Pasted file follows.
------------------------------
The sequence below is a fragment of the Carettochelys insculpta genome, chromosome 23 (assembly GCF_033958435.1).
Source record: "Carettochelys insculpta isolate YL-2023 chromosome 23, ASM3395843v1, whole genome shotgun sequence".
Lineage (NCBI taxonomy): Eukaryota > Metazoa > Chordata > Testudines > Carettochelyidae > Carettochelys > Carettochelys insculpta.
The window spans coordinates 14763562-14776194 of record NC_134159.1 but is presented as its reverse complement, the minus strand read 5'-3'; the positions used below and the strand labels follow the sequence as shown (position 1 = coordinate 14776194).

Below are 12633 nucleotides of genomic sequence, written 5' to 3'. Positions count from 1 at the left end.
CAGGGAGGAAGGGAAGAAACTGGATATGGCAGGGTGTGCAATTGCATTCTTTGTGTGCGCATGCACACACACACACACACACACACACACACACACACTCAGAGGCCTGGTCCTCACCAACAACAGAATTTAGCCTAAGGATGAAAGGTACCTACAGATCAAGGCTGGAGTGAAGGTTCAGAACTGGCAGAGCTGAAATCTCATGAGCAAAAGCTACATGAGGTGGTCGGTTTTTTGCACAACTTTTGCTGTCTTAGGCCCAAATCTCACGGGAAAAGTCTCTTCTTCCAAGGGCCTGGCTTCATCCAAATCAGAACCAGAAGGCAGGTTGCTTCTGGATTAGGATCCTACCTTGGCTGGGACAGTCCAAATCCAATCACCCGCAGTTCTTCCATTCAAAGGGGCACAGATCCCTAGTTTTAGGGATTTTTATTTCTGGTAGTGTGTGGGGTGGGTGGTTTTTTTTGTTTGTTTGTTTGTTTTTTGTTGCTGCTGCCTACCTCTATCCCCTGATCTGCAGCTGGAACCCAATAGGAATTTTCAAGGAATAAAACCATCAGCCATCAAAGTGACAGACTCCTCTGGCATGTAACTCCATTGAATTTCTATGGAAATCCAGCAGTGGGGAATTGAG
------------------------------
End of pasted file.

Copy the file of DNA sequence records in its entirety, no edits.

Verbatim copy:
The sequence below is a fragment of the Carettochelys insculpta genome, chromosome 23 (assembly GCF_033958435.1).
Source record: "Carettochelys insculpta isolate YL-2023 chromosome 23, ASM3395843v1, whole genome shotgun sequence".
Lineage (NCBI taxonomy): Eukaryota > Metazoa > Chordata > Testudines > Carettochelyidae > Carettochelys > Carettochelys insculpta.
The window spans coordinates 14763562-14776194 of record NC_134159.1 but is presented as its reverse complement, the minus strand read 5'-3'; the positions used below and the strand labels follow the sequence as shown (position 1 = coordinate 14776194).

Below are 12633 nucleotides of genomic sequence, written 5' to 3'. Positions count from 1 at the left end.
CAGGGAGGAAGGGAAGAAACTGGATATGGCAGGGTGTGCAATTGCATTCTTTGTGTGCGCATGCACACACACACACACACACACACACACACACACACTCAGAGGCCTGGTCCTCACCAACAACAGAATTTAGCCTAAGGATGAAAGGTACCTACAGATCAAGGCTGGAGTGAAGGTTCAGAACTGGCAGAGCTGAAATCTCATGAGCAAAAGCTACATGAGGTGGTCGGTTTTTTGCACAACTTTTGCTGTCTTAGGCCCAAATCTCACGGGAAAAGTCTCTTCTTCCAAGGGCCTGGCTTCATCCAAATCAGAACCAGAAGGCAGGTTGCTTCTGGATTAGGATCCTACCTTGGCTGGGACAGTCCAAATCCAATCACCCGCAGTTCTTCCATTCAAAGGGGCACAGATCCCTAGTTTTAGGGATTTTTATTTCTGGTAGTGTGTGGGGTGGGTGGTTTTTTTTGTTTGTTTGTTTGTTTTTTGTTGCTGCTGCCTACCTCTATCCCCTGATCTGCAGCTGGAACCCAATAGGAATTTTCAAGGAATAAAACCATCAGCCATCAAAGTGACAGACTCCTCTGGCATGTAACTCCATTGAATTTCTATGGAAATCCAGCAGTGGGGAATTGAG